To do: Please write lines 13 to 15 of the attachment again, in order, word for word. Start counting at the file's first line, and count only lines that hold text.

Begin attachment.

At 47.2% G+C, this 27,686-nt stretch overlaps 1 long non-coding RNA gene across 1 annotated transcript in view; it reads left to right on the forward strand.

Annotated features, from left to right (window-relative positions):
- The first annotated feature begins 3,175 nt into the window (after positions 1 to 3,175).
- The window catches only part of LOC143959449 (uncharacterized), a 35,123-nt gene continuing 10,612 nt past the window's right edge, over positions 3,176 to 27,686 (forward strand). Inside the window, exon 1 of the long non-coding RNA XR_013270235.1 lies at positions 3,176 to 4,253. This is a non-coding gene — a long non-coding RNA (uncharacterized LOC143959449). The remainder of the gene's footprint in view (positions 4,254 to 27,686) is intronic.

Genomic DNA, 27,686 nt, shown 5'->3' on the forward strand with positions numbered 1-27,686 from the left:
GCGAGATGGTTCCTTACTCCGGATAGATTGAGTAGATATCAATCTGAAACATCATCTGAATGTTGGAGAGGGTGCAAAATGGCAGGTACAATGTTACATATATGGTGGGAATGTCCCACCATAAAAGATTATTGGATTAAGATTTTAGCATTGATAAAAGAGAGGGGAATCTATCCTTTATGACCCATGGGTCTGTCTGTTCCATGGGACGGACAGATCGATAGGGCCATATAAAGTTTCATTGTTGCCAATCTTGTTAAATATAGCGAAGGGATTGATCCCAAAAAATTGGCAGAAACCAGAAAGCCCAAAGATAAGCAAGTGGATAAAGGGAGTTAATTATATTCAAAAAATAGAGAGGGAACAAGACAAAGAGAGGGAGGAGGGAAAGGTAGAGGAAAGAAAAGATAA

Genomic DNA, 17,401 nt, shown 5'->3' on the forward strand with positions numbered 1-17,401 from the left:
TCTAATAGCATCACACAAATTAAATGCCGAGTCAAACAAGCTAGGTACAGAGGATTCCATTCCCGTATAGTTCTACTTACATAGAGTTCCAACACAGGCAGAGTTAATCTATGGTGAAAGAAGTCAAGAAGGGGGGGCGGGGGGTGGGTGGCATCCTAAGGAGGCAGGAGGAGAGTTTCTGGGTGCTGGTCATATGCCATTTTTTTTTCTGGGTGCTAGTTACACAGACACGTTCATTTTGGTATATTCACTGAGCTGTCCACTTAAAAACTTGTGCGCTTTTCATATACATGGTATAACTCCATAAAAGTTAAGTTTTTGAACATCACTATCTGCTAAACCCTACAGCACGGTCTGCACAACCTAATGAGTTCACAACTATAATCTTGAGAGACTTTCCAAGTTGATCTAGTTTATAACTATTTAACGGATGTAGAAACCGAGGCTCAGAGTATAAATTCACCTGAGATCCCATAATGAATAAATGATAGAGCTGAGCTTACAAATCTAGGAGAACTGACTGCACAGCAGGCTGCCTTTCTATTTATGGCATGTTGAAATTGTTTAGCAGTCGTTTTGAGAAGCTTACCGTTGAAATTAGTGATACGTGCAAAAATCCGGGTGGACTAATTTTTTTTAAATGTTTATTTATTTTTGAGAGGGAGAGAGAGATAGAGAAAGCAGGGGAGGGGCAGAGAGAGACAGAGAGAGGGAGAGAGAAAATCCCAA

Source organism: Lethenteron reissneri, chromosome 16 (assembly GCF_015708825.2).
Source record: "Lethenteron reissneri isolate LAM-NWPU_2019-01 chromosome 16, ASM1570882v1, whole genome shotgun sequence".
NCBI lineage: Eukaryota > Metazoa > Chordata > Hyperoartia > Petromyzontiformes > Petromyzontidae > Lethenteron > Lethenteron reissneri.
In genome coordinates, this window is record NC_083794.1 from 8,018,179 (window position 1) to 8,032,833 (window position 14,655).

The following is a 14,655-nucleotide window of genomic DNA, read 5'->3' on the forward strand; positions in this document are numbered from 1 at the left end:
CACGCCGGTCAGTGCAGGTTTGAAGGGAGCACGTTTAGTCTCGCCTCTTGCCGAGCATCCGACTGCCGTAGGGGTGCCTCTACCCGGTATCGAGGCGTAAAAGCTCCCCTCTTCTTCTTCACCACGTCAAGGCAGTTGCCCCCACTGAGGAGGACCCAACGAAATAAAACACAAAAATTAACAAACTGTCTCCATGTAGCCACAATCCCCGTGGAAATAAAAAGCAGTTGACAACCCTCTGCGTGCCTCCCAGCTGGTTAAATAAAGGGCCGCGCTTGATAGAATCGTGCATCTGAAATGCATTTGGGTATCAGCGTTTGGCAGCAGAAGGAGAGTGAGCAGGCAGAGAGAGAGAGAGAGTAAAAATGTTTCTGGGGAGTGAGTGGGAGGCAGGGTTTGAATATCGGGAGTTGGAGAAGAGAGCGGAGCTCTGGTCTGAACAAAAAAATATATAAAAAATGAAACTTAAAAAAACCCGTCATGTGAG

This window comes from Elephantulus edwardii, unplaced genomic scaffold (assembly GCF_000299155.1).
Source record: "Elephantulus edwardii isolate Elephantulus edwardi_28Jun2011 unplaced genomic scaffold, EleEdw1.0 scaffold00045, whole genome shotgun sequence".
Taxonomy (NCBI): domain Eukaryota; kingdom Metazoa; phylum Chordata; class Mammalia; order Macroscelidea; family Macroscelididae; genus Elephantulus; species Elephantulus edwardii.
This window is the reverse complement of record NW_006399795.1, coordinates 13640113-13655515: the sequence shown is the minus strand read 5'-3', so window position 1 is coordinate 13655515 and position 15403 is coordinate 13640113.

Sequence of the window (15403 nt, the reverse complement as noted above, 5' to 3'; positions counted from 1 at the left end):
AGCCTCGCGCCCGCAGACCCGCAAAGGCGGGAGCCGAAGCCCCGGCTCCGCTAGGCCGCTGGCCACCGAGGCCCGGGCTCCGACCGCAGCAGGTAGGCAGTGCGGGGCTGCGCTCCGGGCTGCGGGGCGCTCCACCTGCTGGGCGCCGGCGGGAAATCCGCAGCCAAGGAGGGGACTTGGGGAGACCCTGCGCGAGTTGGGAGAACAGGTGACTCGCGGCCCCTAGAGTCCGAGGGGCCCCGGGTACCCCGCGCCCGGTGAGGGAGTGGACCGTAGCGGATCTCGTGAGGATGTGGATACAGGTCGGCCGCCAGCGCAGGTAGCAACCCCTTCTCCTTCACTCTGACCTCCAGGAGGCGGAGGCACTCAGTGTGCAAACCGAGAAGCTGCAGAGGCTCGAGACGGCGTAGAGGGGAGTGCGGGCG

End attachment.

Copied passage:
The following is a 14,655-nucleotide window of genomic DNA, read 5'->3' on the forward strand; positions in this document are numbered from 1 at the left end:
CACGCCGGTCAGTGCAGGTTTGAAGGGAGCACGTTTAGTCTCGCCTCTTGCCGAGCATCCGACTGCCGTAGGGGTGCCTCTACCCGGTATCGAGGCGTAAAAGCTCCCCTCTTCTTCTTCACCACGTCAAGGCAGTTGCCCCCACTGAGGAGGACCCAACGAAATAAAACACAAAAATTAACAAACTGTCTCCATGTAGCCACAATCCCCGTGGAAATAAAAAGCAGTTGACAACCCTCTGCGTGCCTCCCAGCTGGTTAAATAAAGGGCCGCGCTTGATAGAATCGTGCATCTGAAATGCATTTGGGTATCAGCGTTTGGCAGCAGAAGGAGAGTGAGCAGGCAGAGAGAGAGAGAGAGTAAAAATGTTTCTGGGGAGTGAGTGGGAGGCAGGGTTTGAATATCGGGAGTTGGAGAAGAGAGCGGAGCTCTGGTCTGAACAAAAAAATATATAAAAAATGAAACTTAAAAAAACCCGTCATGTGAG

This window comes from Elephantulus edwardii, unplaced genomic scaffold (assembly GCF_000299155.1).